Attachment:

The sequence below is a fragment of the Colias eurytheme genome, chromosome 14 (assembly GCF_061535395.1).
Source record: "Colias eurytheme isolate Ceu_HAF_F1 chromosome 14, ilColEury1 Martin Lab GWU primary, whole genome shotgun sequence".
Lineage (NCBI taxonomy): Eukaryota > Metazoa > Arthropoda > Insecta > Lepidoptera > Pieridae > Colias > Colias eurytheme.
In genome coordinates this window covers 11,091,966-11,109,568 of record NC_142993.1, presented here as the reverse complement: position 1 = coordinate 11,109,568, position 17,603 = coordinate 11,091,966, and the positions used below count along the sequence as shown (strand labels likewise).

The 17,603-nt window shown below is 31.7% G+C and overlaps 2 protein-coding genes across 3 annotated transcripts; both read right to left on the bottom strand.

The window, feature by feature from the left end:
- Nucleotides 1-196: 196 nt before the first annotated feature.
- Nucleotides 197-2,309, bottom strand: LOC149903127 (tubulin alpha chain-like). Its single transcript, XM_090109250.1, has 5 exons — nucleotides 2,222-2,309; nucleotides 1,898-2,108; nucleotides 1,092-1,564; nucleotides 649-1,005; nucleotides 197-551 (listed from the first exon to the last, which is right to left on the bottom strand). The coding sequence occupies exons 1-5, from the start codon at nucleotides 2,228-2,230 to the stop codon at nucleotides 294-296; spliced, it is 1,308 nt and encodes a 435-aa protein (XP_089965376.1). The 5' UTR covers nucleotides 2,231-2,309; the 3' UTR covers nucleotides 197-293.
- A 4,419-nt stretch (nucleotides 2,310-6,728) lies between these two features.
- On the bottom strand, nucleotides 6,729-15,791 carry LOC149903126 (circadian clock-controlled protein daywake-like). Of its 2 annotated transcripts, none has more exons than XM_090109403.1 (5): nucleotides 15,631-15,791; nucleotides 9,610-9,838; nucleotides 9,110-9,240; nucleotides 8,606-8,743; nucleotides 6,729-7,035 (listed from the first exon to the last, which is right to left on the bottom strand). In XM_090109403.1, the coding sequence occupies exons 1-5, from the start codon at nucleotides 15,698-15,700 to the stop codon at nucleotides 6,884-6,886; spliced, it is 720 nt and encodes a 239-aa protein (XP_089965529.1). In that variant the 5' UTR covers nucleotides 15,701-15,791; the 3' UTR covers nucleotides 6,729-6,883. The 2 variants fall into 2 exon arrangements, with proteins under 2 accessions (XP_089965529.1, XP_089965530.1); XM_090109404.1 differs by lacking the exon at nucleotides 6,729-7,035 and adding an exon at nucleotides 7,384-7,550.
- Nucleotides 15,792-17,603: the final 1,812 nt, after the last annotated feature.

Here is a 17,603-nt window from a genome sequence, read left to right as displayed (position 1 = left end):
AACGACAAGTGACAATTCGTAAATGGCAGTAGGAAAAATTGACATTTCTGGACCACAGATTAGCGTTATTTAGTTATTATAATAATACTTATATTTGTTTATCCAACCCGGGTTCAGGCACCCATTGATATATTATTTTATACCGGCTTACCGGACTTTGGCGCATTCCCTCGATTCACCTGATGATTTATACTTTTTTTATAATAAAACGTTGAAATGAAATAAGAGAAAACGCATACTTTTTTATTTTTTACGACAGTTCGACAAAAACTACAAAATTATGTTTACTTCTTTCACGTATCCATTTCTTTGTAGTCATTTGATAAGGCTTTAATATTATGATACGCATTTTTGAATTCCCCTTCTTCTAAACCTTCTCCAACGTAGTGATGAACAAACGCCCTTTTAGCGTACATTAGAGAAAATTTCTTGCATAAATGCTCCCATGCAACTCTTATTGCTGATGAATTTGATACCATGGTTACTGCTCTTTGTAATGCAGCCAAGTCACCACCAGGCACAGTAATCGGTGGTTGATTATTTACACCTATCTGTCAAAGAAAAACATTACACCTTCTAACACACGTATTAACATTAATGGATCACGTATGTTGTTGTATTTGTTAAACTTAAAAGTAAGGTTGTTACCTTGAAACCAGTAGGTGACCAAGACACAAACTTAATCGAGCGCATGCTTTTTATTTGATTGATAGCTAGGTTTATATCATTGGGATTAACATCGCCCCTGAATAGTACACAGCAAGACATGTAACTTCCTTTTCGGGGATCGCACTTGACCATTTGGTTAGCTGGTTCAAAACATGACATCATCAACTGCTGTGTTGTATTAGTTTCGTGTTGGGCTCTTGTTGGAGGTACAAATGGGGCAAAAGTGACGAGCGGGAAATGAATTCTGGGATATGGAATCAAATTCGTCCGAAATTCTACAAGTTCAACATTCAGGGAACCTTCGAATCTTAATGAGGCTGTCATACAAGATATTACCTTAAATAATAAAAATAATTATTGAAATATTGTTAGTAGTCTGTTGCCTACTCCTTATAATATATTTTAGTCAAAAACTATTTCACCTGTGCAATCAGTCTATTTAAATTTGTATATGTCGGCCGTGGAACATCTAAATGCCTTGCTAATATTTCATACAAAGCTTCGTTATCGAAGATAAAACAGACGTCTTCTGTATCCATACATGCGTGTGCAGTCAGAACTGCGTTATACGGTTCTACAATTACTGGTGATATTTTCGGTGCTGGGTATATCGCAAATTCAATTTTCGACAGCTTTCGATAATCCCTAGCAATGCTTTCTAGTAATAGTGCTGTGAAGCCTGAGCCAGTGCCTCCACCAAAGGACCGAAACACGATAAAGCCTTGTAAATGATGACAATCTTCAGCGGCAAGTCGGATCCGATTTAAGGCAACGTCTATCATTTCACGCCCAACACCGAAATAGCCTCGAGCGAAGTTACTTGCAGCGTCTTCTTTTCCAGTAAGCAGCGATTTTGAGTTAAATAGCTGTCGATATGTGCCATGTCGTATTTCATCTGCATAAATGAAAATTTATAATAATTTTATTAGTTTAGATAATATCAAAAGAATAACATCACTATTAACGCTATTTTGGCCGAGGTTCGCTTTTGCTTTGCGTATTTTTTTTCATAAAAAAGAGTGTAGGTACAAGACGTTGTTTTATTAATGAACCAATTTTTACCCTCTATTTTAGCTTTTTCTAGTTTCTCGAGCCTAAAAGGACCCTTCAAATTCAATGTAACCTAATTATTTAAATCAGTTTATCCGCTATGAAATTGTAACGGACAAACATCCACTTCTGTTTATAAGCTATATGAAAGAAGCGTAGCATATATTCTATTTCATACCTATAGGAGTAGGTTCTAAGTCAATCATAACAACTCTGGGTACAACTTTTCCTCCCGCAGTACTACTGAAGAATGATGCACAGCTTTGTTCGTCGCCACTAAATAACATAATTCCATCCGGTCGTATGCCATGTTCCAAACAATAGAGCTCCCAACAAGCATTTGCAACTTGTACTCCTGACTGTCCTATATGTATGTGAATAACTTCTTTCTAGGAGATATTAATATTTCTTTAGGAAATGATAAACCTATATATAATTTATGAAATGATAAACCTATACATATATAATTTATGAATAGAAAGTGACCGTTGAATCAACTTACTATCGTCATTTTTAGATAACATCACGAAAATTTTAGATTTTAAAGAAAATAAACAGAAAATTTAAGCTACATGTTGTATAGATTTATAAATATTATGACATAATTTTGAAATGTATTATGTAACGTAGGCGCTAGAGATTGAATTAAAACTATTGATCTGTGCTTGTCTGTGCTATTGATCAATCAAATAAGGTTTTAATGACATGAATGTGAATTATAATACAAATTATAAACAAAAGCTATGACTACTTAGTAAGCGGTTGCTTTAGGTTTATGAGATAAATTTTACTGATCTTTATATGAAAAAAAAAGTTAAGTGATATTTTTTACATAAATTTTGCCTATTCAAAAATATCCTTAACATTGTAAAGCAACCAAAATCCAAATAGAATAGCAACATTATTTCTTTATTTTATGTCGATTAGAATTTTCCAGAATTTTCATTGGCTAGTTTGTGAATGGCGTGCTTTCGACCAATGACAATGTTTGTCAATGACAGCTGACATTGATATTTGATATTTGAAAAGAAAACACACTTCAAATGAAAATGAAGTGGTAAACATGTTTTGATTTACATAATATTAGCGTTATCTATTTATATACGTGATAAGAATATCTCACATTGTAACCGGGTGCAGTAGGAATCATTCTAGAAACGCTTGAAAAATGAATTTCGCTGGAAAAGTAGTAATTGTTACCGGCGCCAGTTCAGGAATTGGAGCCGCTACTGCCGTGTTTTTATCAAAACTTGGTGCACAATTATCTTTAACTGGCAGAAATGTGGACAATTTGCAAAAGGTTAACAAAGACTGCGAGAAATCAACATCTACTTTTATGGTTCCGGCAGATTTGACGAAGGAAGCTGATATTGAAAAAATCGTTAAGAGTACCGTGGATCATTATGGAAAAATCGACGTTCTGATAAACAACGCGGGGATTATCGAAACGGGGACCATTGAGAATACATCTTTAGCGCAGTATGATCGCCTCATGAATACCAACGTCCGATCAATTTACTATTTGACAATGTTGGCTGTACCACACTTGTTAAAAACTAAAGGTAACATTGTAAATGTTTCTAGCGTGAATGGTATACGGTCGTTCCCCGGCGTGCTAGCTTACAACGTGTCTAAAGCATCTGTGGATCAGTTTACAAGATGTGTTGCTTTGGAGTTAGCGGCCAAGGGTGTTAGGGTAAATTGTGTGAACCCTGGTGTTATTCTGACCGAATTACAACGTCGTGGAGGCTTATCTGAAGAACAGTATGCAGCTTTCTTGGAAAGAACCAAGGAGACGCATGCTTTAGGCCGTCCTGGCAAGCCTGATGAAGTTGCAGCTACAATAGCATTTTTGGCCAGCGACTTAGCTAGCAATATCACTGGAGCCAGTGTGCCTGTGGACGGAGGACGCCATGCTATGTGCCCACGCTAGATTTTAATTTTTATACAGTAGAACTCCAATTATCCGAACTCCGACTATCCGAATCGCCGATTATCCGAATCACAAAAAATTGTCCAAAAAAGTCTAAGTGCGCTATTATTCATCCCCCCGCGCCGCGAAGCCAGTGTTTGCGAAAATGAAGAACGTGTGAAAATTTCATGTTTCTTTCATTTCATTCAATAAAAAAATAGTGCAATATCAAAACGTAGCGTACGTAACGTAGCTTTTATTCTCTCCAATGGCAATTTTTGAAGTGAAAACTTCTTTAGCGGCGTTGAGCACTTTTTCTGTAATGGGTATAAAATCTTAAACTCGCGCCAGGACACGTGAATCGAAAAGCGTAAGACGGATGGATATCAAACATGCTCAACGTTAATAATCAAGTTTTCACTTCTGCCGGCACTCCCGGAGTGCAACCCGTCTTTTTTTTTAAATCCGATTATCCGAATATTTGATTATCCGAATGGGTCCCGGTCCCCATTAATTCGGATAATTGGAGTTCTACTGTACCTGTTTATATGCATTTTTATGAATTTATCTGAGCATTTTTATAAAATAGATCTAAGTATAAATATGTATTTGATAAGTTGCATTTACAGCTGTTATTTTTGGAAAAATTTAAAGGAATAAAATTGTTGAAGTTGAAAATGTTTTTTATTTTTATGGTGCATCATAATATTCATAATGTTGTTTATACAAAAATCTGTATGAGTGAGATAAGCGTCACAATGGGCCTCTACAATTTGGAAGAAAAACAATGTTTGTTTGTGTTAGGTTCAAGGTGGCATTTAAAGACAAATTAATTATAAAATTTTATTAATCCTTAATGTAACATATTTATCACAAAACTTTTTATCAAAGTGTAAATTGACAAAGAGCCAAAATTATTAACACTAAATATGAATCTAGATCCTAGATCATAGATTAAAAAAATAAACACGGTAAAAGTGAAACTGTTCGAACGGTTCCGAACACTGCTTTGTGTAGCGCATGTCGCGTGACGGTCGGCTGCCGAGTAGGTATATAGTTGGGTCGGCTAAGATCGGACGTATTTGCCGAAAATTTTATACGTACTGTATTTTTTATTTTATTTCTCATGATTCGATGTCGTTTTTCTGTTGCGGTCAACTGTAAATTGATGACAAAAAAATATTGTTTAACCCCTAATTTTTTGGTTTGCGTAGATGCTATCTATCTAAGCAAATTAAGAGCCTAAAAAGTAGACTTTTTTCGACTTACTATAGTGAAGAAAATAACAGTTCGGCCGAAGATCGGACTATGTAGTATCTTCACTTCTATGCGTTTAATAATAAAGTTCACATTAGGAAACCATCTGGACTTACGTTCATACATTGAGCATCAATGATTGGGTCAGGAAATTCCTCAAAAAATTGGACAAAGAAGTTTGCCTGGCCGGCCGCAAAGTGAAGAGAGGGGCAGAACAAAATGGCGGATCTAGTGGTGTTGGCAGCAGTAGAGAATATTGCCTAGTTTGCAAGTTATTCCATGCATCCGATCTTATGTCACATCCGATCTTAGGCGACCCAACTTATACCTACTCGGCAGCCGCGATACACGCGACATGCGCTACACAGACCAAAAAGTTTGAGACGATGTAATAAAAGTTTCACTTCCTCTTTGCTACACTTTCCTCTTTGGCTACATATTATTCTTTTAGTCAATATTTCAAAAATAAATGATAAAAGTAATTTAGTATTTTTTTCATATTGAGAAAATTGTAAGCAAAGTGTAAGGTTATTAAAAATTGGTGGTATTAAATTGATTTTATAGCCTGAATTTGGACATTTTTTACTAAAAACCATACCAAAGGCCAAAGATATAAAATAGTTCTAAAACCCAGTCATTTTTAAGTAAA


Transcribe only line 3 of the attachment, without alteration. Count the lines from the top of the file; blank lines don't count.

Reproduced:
Lineage (NCBI taxonomy): Eukaryota > Metazoa > Arthropoda > Insecta > Lepidoptera > Pieridae > Colias > Colias eurytheme.